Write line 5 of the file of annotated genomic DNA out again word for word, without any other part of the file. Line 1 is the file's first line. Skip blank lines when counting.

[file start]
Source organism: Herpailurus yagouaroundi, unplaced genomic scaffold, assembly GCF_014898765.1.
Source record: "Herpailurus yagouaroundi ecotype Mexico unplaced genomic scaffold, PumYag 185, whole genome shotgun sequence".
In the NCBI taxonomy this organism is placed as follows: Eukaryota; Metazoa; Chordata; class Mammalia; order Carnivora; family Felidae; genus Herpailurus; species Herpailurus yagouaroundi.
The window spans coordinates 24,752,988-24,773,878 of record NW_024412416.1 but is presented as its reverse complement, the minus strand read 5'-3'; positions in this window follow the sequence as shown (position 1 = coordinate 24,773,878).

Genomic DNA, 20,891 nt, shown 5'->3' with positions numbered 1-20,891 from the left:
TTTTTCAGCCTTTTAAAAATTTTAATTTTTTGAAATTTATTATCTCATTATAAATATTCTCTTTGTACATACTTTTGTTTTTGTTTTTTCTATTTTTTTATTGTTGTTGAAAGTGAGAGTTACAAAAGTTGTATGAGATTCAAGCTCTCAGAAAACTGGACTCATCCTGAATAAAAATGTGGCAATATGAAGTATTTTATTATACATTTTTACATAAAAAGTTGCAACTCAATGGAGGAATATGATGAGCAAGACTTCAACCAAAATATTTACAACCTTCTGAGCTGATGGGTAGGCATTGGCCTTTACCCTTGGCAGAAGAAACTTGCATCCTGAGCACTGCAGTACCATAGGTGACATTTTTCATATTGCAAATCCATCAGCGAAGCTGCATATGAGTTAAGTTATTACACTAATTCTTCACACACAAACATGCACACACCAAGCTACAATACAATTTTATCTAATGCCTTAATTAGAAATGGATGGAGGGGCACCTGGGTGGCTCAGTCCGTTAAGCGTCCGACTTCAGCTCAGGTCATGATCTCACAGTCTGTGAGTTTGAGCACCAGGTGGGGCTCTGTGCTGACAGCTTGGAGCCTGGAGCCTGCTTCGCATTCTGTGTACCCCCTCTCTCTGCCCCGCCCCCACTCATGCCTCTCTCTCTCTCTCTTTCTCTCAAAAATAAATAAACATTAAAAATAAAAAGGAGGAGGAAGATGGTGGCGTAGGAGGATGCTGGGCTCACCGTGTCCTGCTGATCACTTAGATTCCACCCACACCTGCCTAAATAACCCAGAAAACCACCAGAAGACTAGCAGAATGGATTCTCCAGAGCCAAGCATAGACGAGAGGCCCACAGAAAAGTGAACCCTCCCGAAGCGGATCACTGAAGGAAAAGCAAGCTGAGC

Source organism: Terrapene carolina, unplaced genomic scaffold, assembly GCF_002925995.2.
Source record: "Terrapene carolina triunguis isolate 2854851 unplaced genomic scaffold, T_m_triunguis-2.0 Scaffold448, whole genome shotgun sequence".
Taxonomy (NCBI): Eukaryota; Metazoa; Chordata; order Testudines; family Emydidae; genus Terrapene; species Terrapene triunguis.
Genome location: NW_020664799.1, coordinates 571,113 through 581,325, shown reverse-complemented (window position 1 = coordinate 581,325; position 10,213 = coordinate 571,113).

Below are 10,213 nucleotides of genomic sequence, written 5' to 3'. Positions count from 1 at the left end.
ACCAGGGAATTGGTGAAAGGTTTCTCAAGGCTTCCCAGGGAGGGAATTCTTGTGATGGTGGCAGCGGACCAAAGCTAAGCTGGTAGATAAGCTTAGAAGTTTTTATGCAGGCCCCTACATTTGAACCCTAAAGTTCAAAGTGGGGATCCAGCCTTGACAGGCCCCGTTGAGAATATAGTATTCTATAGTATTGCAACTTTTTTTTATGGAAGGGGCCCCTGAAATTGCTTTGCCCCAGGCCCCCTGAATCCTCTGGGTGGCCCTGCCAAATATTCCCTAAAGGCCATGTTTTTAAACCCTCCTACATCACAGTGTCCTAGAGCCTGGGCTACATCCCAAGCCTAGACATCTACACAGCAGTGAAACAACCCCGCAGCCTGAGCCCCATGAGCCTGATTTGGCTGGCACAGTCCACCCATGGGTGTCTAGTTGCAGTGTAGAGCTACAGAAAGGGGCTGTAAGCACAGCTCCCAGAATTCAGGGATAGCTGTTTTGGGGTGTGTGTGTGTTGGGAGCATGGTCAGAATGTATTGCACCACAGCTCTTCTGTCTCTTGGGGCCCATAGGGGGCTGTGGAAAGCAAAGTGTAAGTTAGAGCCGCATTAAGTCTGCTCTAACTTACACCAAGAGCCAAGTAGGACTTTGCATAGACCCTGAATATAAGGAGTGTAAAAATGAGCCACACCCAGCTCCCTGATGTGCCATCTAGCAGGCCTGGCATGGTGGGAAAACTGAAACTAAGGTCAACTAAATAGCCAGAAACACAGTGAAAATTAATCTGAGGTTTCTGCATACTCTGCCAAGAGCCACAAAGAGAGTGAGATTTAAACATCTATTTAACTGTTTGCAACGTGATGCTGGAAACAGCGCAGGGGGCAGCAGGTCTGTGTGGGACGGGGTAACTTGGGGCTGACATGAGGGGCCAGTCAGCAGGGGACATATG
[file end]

Genomic DNA, 20,891 nt, shown 5'->3' with positions numbered 1-20,891 from the left: